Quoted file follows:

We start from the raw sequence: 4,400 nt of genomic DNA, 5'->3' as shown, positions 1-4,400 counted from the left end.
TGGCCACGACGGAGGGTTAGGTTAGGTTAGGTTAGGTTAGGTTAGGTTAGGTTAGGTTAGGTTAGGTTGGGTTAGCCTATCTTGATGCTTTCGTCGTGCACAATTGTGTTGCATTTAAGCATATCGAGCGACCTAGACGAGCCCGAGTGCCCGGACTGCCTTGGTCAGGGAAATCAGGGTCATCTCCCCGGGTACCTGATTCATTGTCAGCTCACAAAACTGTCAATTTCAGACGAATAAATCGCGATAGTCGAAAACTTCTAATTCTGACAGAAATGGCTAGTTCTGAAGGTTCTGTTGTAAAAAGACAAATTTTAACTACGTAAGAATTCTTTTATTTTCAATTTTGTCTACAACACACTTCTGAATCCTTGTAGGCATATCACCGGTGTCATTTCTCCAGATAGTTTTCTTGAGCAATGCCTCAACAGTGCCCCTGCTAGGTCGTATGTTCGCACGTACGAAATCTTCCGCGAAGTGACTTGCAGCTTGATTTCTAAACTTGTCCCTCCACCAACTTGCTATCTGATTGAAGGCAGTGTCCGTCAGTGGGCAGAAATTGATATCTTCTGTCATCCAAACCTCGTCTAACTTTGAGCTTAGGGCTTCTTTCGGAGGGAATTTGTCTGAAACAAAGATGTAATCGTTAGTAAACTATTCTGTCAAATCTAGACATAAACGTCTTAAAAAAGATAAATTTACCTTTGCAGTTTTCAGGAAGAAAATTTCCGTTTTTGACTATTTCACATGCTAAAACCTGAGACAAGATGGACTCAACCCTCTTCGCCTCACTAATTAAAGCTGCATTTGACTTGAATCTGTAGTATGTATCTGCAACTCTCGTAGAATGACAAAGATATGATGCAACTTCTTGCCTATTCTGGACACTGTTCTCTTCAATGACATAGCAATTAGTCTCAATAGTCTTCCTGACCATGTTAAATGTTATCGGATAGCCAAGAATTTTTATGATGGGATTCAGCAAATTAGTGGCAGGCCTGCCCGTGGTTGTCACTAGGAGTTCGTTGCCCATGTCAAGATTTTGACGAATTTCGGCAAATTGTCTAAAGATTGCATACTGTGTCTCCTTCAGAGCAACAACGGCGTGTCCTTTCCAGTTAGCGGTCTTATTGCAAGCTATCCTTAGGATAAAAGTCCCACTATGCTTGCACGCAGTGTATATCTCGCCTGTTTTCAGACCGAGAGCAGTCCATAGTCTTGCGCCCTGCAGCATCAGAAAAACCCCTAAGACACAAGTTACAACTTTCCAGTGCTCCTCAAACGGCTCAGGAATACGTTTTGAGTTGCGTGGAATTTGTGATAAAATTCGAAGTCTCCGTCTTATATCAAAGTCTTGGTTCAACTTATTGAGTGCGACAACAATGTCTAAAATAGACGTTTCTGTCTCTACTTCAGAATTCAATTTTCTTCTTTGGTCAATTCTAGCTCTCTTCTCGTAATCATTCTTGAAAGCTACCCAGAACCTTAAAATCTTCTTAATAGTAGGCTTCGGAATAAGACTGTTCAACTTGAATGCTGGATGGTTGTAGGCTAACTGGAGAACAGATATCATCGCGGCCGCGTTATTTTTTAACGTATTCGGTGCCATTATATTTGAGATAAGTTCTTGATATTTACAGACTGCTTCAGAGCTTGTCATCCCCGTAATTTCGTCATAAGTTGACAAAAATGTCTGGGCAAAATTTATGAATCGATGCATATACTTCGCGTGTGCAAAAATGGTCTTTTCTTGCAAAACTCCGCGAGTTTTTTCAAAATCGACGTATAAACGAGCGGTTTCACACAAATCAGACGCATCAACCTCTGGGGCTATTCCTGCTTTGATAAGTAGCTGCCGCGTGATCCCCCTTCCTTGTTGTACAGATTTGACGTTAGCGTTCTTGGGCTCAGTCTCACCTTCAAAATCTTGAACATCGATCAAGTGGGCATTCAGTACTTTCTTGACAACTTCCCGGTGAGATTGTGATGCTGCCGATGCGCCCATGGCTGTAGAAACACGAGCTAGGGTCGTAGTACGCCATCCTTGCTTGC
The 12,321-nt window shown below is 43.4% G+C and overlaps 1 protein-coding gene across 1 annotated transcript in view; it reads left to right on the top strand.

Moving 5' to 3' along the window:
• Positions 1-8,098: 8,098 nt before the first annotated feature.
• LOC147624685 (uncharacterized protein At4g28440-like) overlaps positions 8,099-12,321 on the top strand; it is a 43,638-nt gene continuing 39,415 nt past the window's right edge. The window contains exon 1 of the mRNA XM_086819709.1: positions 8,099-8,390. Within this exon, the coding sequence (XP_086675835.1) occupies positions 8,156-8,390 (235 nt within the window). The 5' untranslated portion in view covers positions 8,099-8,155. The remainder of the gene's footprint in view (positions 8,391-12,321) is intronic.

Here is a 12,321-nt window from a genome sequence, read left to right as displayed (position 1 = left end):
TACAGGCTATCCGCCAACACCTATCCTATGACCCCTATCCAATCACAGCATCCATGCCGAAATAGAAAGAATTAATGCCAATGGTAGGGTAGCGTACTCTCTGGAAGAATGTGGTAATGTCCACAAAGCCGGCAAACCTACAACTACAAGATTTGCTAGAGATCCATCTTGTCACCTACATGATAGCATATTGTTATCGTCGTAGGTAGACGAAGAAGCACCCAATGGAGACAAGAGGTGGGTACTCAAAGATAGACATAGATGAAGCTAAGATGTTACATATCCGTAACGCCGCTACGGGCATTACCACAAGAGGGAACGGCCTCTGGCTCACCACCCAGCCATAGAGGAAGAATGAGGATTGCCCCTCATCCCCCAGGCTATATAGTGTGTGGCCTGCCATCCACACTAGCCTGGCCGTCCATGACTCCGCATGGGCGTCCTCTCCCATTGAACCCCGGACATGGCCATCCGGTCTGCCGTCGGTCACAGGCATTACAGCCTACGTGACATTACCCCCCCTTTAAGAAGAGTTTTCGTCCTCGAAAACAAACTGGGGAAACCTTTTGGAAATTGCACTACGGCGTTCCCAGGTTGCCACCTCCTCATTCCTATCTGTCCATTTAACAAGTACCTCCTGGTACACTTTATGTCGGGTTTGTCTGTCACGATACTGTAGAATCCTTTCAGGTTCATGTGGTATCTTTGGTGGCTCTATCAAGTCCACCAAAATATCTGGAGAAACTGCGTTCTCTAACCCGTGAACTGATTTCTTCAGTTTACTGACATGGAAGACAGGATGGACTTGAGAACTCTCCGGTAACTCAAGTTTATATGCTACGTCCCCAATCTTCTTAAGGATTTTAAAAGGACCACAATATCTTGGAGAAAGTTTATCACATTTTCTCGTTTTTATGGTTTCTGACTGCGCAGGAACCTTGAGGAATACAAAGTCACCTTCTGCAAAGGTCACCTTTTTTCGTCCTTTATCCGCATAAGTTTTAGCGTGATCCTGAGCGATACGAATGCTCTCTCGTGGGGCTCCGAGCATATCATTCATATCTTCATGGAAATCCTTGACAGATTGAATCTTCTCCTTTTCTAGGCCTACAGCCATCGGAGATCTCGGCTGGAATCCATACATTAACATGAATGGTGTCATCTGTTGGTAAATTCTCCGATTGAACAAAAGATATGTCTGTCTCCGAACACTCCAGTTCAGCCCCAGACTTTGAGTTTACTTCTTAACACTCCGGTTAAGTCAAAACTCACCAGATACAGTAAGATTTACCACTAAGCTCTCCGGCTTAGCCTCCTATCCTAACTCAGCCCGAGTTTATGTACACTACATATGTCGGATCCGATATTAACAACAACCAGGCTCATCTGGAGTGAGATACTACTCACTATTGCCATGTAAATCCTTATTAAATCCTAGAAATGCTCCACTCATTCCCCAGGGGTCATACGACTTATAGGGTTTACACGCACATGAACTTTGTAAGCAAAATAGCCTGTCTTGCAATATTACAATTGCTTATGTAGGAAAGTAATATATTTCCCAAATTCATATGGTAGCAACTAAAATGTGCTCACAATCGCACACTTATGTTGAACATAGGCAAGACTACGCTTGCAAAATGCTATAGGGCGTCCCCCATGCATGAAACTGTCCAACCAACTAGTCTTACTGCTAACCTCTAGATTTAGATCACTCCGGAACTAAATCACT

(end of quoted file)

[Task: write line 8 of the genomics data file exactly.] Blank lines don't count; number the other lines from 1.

TACAGGCTATCCGCCAACACCTATCCTATGACCCCTATCCAATCACAGCATCCATGCCGAAATAGAAAGAATTAATGCCAATGGTAGGGTAGCGTACTCTCTGGAAGAATGTGGTAATGTCCACAAAGCCGGCAAACCTACAACTACAAGATTTGCTAGAGATCCATCTTGTCACCTACATGATAGCATATTGTTATCGTCGTAGGTAGACGAAGAAGCACCCAATGGAGACAAGAGGTGGGTACTCAAAGATAGACATAGATGAAGCTAAGATGTTACATATCCGTAACGCCGCTACGGGCATTACCACAAGAGGGAACGGCCTCTGGCTCACCACCCAGCCATAGAGGAAGAATGAGGATTGCCCCTCATCCCCCAGGCTATATAGTGTGTGGCCTGCCATCCACACTAGCCTGGCCGTCCATGACTCCGCATGGGCGTCCTCTCCCATTGAACCCCGGACATGGCCATCCGGTCTGCCGTCGGTCACAGGCATTACAGCCTACGTGACATTACCCCCCCTTTAAGAAGAGTTTTCGTCCTCGAAAACAAACTGGGGAAACCTTTTGGAAATTGCACTACGGCGTTCCCAGGTTGCCACCTCCTCATTCCTATCTGTCCATTTAACAAGTACCTCCTGGTACACTTTATGTCGGGTTTGTCTGTCACGATACTGTAGAATCCTTTCAGGTTCATGTGGTATCTTTGGTGGCTCTATCAAGTCCACCAAAATATCTGGAGAAACTGCGTTCTCTAACCCGTGAACTGATTTCTTCAGTTTACTGACATGGAAGACAGGATGGACTTGAGAACTCTCCGGTAACTCAAGTTTATATGCTACGTCCCCAATCTTCTTAAGGATTTTAAAAGGACCACAATATCTTGGAGAAAGTTTATCACATTTTCTCGTTTTTATGGTTTCTGACTGCGCAGGAACCTTGAGGAATACAAAGTCACCTTCTGCAAAGGTCACCTTTTTTCGTCCTTTATCCGCATAAGTTTTAGCGTGATCCTGAGCGATACGAATGCTCTCTCGTGGGGCTCCGAGCATATCATTCATATCTTCATGGAAATCCTTGACAGATTGAATCTTCTCCTTTTCTAGGCCTACAGCCATCGGAGATCTCGGCTGGAATCCATACATTAACATGAATGGTGTCATCTGTTGGTAAATTCTCCGATTGAACAAAAGATATGTCTGTCTCCGAACACTCCAGTTCAGCCCCAGACTTTGAGTTTACTTCTTAACACTCCGGTTAAGTCAAAACTCACCAGATACAGTAAGATTTACCACTAAGCTCTCCGGCTTAGCCTCCTATCCTAACTCAGCCCGAGTTTATGTACACTACATATGTCGGATCCGATATTAACAACAACCAGGCTCATCTGGAGTGAGATACTACTCACTATTGCCATGTAAATCCTTATTAAATCCTAGAAATGCTCCACTCATTCCCCAGGGGTCATACGACTTATAGGGTTTACACGCACATGAACTTTGTAAGCAAAATAGCCTGTCTTGCAATATTACAATTGCTTATGTAGGAAAGTAATATATTTCCCAAATTCATATGGTAGCAACTAAAATGTGCTCACAATCGCACACTTATGTTGAACATAGGCAAGACTACGCTTGCAAAATGCTATAGGGCGTCCCCCATGCATGAAACTGTCCAACCAACTAGTCTTACTGCTAACCTCTAGATTTAGATCACTCCGGAACTAAATCACT